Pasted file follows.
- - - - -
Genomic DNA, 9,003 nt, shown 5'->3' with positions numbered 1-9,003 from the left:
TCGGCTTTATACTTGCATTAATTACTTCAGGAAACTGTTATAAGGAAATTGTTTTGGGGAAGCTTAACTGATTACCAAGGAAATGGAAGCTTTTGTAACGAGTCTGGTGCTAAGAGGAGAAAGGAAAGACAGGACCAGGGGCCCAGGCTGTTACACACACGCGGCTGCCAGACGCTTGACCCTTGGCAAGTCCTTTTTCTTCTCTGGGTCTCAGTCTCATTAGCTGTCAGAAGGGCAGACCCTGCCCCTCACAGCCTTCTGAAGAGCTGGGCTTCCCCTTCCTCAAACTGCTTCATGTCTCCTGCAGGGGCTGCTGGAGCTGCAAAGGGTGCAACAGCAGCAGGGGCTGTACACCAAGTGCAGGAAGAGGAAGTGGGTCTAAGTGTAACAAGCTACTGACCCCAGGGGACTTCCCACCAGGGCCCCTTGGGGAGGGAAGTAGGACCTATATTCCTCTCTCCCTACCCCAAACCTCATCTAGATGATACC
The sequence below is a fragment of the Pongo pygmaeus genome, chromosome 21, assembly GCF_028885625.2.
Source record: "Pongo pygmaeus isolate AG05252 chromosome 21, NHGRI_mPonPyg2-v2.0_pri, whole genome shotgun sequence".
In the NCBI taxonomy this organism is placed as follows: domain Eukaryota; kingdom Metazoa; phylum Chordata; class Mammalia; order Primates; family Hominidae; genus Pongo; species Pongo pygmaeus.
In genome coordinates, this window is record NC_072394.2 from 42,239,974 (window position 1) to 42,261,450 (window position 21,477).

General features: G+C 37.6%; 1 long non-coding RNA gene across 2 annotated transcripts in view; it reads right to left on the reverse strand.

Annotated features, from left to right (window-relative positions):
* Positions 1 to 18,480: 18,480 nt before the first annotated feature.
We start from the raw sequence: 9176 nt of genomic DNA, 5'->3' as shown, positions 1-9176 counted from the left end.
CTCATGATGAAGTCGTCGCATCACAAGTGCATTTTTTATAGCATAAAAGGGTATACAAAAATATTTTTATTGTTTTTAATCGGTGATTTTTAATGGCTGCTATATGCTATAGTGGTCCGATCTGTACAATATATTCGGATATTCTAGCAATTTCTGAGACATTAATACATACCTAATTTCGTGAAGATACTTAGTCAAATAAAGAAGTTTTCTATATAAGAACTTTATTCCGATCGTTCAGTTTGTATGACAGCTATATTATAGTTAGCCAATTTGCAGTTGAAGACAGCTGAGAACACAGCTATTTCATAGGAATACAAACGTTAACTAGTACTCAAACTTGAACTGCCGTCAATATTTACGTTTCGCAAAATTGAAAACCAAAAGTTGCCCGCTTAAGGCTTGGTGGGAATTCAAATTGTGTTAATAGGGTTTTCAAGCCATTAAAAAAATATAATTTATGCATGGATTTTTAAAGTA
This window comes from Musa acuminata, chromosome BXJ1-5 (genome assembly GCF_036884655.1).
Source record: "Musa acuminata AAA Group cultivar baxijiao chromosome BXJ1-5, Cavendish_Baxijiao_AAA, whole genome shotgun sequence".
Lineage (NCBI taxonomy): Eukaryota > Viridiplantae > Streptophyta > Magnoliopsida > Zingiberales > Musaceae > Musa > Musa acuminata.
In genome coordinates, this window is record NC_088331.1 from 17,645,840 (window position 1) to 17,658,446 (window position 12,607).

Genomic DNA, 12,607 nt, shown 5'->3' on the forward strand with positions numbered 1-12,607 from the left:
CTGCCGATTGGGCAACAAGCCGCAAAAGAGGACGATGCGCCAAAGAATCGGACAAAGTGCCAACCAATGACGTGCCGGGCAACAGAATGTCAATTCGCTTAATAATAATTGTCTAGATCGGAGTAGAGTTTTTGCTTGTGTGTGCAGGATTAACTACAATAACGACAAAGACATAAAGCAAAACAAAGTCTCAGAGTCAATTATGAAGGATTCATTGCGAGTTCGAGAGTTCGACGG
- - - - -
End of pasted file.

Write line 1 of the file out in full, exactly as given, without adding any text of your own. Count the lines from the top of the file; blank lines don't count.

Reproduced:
Genomic DNA, 9,003 nt, shown 5'->3' with positions numbered 1-9,003 from the left: